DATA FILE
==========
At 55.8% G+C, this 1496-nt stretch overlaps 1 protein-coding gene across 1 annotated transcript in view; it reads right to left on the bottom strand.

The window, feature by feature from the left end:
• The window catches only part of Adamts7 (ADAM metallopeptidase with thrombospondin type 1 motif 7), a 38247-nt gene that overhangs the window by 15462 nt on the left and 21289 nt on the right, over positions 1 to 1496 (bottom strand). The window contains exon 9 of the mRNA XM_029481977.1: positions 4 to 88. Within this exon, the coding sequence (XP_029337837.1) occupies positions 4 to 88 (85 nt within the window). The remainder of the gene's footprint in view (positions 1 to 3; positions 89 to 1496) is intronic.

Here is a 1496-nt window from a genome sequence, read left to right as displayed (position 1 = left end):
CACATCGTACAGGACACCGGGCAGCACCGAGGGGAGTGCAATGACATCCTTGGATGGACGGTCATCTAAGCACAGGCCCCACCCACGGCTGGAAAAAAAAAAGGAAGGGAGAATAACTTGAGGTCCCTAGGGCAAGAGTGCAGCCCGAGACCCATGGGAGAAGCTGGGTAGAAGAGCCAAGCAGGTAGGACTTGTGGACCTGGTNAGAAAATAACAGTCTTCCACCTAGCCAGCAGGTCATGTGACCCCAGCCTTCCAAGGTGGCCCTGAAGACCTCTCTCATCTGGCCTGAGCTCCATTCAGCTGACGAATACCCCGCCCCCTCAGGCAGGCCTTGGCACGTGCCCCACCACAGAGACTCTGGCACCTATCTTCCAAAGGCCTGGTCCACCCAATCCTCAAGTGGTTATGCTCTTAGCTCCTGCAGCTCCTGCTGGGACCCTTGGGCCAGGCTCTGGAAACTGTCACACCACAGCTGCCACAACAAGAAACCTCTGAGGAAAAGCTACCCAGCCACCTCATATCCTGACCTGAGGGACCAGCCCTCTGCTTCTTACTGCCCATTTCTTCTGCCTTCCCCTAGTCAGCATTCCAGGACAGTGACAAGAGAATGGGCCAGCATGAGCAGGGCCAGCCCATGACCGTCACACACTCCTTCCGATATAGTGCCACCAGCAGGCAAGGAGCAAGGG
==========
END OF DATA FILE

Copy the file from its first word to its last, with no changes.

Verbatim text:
At 55.8% G+C, this 1496-nt stretch overlaps 1 protein-coding gene across 1 annotated transcript in view; it reads right to left on the bottom strand.

The window, feature by feature from the left end:
• The window catches only part of Adamts7 (ADAM metallopeptidase with thrombospondin type 1 motif 7), a 38247-nt gene that overhangs the window by 15462 nt on the left and 21289 nt on the right, over positions 1 to 1496 (bottom strand). The window contains exon 9 of the mRNA XM_029481977.1: positions 4 to 88. Within this exon, the coding sequence (XP_029337837.1) occupies positions 4 to 88 (85 nt within the window). The remainder of the gene's footprint in view (positions 1 to 3; positions 89 to 1496) is intronic.

Here is a 1496-nt window from a genome sequence, read left to right as displayed (position 1 = left end):
CACATCGTACAGGACACCGGGCAGCACCGAGGGGAGTGCAATGACATCCTTGGATGGACGGTCATCTAAGCACAGGCCCCACCCACGGCTGGAAAAAAAAAAGGAAGGGAGAATAACTTGAGGTCCCTAGGGCAAGAGTGCAGCCCGAGACCCATGGGAGAAGCTGGGTAGAAGAGCCAAGCAGGTAGGACTTGTGGACCTGGTNAGAAAATAACAGTCTTCCACCTAGCCAGCAGGTCATGTGACCCCAGCCTTCCAAGGTGGCCCTGAAGACCTCTCTCATCTGGCCTGAGCTCCATTCAGCTGACGAATACCCCGCCCCCTCAGGCAGGCCTTGGCACGTGCCCCACCACAGAGACTCTGGCACCTATCTTCCAAAGGCCTGGTCCACCCAATCCTCAAGTGGTTATGCTCTTAGCTCCTGCAGCTCCTGCTGGGACCCTTGGGCCAGGCTCTGGAAACTGTCACACCACAGCTGCCACAACAAGAAACCTCTGAGGAAAAGCTACCCAGCCACCTCATATCCTGACCTGAGGGACCAGCCCTCTGCTTCTTACTGCCCATTTCTTCTGCCTTCCCCTAGTCAGCATTCCAGGACAGTGACAAGAGAATGGGCCAGCATGAGCAGGGCCAGCCCATGACCGTCACACACTCCTTCCGATATAGTGCCACCAGCAGGCAAGGAGCAAGGG